During her therapeutic sessions, Marcela was able to process her trauma more fluidly, more easily. And yet, she was able to tell that the rapist had told her that if she ever shared her story, he would kill her. And she realized that that was keeping her a prisoner in her own mind. So being able to share the story and experience the feelings and the thoughts in her mind freed her, and she was able to decide that she wanted to move forward with her life. And in that moment, I realized that MDMA could be very effective for treating PTSD. Now, 35 years later, after Marcela’s treatment, she’s actually a therapist, training other therapists to help people overcome PTSD with MDMA.
Now, how does MDMA work? How did MDMA help Marcela? People who have PTSD have brains that are different from those of us who don’t have PTSD. They have a hyperactive amygdala, where we process fear. They have reduced activity in the prefrontal cortex, where we think logically. And they have reduced activity in the hippocampus, where we store memories into long-term storage. MDMA changes the brain in the opposite way. MDMA reduces activity in the amygdala, increases activity in the prefrontal cortex and increases connectivity between the amygdala and the hippocampus to remit traumatic memories to mo
ve into long-term storage. Recently, researchers at Johns Hopkins published a paper in Nature, in which they demonstrated that MDMA releases oxytocin, the hormone of love and nurturing. The same researchers also did studies in octopuses, who are normally asocial, unless it’s mating season. But lo and behold, you give them MDMA, and they become prosocial.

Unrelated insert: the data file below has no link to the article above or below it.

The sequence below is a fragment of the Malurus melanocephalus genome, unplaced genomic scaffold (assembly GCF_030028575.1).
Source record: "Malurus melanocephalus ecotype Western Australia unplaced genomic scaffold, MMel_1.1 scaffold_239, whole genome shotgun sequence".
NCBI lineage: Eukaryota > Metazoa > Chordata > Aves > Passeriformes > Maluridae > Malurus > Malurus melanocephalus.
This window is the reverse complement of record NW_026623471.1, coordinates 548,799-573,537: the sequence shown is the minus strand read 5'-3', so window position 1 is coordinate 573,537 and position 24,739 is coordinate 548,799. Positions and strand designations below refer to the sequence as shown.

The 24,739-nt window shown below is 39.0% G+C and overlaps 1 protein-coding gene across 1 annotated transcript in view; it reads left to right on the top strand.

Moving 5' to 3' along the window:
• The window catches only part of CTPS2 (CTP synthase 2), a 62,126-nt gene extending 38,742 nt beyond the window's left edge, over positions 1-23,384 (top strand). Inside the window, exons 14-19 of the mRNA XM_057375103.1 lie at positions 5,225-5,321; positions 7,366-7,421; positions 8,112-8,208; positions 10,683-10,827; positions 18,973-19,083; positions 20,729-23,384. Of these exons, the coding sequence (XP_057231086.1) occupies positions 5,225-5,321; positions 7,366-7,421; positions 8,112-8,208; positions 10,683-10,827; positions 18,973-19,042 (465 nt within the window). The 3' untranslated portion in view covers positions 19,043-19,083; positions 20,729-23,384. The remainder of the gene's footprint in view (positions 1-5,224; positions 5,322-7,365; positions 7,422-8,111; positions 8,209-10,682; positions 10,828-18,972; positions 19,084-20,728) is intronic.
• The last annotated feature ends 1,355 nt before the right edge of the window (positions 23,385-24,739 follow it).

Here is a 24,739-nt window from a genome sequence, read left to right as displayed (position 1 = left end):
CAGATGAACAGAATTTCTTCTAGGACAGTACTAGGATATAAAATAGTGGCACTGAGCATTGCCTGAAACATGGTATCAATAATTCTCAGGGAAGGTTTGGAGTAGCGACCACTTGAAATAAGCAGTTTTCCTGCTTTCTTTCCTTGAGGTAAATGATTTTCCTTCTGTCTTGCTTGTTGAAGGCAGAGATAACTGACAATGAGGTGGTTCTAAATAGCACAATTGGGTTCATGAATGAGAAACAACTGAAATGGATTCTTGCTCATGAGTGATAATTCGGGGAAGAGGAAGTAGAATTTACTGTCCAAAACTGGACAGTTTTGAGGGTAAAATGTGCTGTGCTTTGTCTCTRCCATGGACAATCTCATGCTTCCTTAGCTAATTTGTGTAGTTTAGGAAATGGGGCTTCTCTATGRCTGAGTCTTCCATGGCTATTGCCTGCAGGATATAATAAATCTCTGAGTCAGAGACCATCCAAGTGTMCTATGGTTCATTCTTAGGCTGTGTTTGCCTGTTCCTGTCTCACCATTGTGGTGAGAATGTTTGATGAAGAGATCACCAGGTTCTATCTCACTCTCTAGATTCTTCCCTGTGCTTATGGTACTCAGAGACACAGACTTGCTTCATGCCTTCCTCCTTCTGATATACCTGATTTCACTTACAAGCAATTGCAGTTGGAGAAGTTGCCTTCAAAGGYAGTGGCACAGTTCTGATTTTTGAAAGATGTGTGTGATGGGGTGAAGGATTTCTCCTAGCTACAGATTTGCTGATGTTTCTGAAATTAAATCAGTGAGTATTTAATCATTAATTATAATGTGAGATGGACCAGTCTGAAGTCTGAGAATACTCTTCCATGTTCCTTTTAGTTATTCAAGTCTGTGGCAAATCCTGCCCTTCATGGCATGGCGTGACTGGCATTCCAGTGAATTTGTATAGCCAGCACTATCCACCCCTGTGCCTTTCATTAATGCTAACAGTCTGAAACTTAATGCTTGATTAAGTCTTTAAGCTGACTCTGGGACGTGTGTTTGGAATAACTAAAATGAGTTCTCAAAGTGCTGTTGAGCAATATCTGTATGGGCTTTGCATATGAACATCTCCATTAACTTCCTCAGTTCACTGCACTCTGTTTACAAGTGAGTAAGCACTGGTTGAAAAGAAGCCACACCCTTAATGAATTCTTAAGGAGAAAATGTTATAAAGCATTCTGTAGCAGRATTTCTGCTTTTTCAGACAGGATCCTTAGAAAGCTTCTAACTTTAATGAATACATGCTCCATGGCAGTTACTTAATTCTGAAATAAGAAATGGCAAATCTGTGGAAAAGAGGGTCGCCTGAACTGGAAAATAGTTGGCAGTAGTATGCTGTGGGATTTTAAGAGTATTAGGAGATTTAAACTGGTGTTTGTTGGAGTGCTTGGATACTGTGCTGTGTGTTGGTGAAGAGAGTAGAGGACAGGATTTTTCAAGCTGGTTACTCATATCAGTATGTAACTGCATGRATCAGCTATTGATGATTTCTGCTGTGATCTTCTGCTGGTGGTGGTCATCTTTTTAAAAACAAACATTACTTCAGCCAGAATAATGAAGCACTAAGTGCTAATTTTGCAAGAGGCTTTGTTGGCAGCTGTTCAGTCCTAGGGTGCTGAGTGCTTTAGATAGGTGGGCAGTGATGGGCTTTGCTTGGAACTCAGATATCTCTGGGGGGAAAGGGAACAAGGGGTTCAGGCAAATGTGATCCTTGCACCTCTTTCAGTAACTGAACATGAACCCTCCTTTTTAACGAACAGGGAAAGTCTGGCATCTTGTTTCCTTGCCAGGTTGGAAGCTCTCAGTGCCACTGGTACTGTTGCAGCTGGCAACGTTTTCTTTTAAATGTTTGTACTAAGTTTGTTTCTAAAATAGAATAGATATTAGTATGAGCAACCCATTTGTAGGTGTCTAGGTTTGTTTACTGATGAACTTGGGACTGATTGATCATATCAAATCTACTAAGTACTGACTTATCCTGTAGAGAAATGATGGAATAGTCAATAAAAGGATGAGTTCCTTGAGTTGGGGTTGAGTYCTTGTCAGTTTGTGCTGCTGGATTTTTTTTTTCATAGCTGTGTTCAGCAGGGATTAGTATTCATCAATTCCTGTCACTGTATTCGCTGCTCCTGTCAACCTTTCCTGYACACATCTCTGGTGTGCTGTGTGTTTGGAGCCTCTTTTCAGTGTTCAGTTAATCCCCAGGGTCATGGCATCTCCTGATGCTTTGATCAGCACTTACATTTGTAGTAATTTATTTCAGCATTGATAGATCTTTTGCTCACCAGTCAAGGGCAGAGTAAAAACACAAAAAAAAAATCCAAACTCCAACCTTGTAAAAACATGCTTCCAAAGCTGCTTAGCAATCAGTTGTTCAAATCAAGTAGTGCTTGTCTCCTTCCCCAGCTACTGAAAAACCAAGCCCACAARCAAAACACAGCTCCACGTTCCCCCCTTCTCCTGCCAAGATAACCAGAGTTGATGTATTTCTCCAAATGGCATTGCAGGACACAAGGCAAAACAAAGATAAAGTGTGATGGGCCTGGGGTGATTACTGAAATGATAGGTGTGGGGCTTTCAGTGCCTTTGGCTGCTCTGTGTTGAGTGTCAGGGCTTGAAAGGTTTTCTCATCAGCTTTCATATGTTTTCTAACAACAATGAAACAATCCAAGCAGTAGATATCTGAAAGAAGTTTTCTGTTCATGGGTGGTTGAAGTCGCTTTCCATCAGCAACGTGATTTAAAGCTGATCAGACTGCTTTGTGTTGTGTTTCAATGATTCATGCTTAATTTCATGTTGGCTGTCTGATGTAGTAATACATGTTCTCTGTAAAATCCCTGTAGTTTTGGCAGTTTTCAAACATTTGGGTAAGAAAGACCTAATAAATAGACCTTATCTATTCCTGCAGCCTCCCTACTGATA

Several months after Marcela and I worked together, the Drug Enforcement Administration moved to criminalize Ecstasy, having no knowledge of its therapeutic use. So I went to Washington, and I went into the headquarters of the Drug Enforcement Administration, and I filed a lawsuit demanding a hearing, at which psychiatrists and psychotherapists would be able to present information about therapeutic use of MDMA to try to keep it legal. And in the middle of the hearing, the DEA freaked out, declared an emergency and criminalized all uses of MDMA. And so the only way that I could see to bring it back was through science, through medicine and through the FDA drug development process.
So in 1986, I started MAPS as a nonprofit psychedelic pharmaceutical company. It took us 30 years, till 2016, to develop the data that we needed to present to FDA to request permission to move into the large-scale Phase 3 studies that are required to prove safety and efficacy before you get approval for prescription use.